Visiting Speaker Seminars

At the Visiting Speaker Seminar Series, a visiting international speaker will give a talk on a topic of their choice, which is then followed by a Questions and Answers session.

Maeve McKeown, Assistant Professor of Political Theory, University of Groningen

“Corporate Responsibility and Historical Injustice”

March 27th, 4pm, Room 5012, Arts Building, Trinity College Dublin

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In my book With Power Comes Responsibility: The Politics of Structural Injustice(Bloomsbury Academic, 2024), I argue that ordinary individuals are politically responsible for structural injustice, but powerful agents with the capacity to alleviate structural injustice and fail to do so, or who deliberately perpetuate it for their own gain, bear moral responsibility.

This raises the question: how can corporate agents bear moral responsibility? I argue that corporate entities can bear moral responsibility because their internal decision-making structure gives the corporate agent the capacity to a) reason about the world and b) act on the basis of those reasons.

I also provide reasons as to why it is valuable to hold corporate agents morally responsible. I argue further that this responsibility persists through time – as long as the corporate agent continues to exist, so does its obligations to repair for wrongdoings – which leads to another controversial topic in structural injustice theory: historical injustice.

Since some corporate entities exist over decades or even centuries, I claim that they continue to bear moral responsibility on the liability model for their wrongdoings. I discuss two difficulties raised by state liability through time in comparison to the responsibility of other corporate entities like corporations: the fact that states change and that citizens have to bear the costs.

Then I compare my approach to the other approaches relating structural and historical injustice; namely Young, and recent book-length treatments of the subject by Catherine Lu and Alasia Nuti. I conclude that by acknowledging the corporate responsibility of powerful agents over time, structural injustice theory can more fully integrate the liability model of responsibility, ensuring a more accurate and actionable distribution of responsibility for structural and historical injustice.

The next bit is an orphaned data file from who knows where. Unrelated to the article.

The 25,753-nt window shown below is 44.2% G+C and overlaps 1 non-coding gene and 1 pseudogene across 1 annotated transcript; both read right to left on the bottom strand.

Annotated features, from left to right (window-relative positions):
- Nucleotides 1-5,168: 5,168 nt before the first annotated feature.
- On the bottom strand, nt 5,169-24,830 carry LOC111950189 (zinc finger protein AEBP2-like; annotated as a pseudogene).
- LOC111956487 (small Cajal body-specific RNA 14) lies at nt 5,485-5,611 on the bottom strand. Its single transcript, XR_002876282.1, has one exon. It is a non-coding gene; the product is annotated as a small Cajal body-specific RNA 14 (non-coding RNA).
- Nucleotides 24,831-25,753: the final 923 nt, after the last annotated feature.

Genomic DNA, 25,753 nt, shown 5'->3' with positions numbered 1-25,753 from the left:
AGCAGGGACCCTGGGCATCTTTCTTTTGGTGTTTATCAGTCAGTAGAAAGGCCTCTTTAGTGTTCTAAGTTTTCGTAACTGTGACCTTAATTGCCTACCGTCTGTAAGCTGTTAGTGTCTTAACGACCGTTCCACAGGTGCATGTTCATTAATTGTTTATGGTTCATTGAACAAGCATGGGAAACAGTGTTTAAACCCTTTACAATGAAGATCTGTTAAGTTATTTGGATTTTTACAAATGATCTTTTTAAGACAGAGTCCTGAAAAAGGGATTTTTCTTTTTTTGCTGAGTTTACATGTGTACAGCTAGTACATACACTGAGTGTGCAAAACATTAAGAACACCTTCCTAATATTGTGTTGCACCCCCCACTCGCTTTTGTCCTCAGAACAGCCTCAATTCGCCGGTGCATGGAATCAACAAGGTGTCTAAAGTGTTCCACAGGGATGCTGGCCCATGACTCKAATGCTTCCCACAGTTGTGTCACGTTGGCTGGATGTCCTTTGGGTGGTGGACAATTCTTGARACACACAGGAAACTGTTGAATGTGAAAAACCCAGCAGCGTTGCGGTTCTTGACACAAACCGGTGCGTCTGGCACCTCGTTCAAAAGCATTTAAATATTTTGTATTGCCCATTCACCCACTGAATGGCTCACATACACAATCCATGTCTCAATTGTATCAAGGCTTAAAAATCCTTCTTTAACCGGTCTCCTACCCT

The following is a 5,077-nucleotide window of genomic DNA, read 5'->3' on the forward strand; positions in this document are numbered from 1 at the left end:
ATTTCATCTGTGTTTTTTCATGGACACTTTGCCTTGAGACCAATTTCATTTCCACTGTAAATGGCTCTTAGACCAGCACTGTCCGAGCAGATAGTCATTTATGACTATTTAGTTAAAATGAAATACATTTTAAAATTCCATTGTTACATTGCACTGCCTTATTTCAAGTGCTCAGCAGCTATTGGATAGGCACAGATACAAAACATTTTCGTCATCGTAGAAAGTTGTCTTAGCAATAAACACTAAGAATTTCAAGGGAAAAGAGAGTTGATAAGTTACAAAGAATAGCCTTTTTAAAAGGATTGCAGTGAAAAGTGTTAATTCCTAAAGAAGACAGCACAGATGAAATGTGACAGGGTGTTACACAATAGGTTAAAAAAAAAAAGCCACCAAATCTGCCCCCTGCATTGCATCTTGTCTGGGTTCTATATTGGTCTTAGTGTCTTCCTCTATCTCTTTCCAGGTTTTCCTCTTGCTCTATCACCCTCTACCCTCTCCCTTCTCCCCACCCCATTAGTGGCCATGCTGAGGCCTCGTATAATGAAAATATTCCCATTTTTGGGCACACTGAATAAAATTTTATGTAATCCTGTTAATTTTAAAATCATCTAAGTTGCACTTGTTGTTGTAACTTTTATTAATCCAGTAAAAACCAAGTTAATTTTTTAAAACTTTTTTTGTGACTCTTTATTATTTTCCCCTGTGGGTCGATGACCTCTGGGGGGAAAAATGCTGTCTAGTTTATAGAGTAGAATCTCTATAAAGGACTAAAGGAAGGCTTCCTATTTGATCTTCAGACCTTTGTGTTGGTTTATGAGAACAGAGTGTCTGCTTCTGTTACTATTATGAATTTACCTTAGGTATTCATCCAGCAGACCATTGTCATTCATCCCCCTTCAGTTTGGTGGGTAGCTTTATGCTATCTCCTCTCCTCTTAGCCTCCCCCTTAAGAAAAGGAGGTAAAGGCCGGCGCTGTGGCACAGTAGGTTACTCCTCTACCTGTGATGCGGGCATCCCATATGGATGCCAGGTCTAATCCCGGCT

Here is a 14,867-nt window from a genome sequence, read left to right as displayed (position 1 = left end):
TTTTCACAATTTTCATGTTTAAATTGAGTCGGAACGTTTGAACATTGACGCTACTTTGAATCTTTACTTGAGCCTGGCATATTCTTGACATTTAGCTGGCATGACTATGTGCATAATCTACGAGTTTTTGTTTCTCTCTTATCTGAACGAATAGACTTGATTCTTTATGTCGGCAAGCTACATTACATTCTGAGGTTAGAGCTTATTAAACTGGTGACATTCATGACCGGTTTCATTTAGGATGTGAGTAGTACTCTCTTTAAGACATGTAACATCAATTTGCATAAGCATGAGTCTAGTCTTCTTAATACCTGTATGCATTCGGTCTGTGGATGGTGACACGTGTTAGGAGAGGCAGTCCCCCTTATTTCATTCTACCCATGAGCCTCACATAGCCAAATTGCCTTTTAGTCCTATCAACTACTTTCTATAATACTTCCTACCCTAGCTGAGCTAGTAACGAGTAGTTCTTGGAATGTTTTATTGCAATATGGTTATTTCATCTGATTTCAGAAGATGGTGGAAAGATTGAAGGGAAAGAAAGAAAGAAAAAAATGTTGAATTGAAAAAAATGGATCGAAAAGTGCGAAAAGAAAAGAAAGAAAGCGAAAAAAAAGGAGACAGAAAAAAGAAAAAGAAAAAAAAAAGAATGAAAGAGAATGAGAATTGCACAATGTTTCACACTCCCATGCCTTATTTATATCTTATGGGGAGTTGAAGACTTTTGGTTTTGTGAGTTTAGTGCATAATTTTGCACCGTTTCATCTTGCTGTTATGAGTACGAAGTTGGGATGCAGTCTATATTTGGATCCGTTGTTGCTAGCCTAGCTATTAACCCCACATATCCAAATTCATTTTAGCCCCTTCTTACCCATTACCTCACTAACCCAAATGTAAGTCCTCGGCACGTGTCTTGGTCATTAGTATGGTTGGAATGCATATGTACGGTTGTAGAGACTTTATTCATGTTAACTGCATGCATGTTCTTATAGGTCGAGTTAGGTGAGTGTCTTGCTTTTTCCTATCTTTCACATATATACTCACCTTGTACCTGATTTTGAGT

Past seminars:

May 25, 2023 | Kristin Voigt (McGill University) - ‘Relational equality, commemoration and denigrating names

February 16, 2023 |  Cristian Rettig Bianchi, (Universidad Adolfo Iban─ôz, Chile) - 'On the (unnecessary) thesis of forfeiture.'

October 19, 2022 | Simon Kirchin (Kent) - 'The normativity of fit', jointly with TCD Department of Philosophy.

February 22, 2022 | Jo Wolff (University of Oxford) - 'Structural harm, structural injustice, structural repair.'

December 9, 2021 | Ashwini Vasanthkumar (Queens University)  - 'Self-respect under conditions of oppression.’

July 8, 2021 | Cristián Rettig (Universidad Adolfo Ibáñez, Chile) - ‘Towards an action-guiding theory of human rights.’

May 27, 2021 | Hannah Carnegy-Arbuthnott (University of York) - ‘The institutional point of self-ownership.’

April 22, 2021 | Gopal Sreenivasan (Duke University) - ‘The moral independence of legal human rights.’

March 25, 2021 | Rima Basu (Claremont McKenna College) - ‘Normative expectations.’

December 4, 2020 | Meena Krishnamurthy (Queen’s University, Ontario) - “Castes in India: Their Mechanism, Genesis and Development”.